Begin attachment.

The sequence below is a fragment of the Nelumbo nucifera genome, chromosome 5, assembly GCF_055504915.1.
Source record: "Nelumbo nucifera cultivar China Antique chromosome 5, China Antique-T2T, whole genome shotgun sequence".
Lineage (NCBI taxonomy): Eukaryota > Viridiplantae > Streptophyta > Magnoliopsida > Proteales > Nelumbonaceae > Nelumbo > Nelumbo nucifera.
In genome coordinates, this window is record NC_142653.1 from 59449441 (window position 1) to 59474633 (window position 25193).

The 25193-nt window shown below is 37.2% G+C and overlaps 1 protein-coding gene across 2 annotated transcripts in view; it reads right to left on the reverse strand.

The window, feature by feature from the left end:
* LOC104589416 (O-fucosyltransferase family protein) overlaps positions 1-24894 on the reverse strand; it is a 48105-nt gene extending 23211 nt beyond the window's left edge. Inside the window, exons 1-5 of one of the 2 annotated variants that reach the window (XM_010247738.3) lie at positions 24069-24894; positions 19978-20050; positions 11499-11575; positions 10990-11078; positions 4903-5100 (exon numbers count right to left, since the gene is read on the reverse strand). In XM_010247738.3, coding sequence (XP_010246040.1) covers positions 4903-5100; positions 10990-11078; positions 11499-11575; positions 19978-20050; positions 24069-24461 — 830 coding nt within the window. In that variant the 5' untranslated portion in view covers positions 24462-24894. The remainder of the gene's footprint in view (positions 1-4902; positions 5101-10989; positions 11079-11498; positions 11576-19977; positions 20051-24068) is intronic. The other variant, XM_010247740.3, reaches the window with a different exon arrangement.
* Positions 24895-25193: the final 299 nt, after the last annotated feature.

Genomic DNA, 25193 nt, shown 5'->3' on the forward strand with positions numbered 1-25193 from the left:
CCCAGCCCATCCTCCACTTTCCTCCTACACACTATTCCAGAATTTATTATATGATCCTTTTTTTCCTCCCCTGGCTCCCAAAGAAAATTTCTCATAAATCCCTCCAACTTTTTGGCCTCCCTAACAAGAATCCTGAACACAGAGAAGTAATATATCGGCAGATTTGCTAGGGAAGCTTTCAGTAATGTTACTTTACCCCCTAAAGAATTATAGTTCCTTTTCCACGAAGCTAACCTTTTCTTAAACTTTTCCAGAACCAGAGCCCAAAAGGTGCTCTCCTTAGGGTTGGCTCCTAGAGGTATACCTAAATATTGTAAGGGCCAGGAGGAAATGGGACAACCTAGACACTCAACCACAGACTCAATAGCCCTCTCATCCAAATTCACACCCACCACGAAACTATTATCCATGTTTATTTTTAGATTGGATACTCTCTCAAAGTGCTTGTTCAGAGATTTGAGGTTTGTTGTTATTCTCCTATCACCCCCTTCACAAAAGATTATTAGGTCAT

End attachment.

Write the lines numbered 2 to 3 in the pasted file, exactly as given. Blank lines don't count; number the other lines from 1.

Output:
Source record: "Nelumbo nucifera cultivar China Antique chromosome 5, China Antique-T2T, whole genome shotgun sequence".
Lineage (NCBI taxonomy): Eukaryota > Viridiplantae > Streptophyta > Magnoliopsida > Proteales > Nelumbonaceae > Nelumbo > Nelumbo nucifera.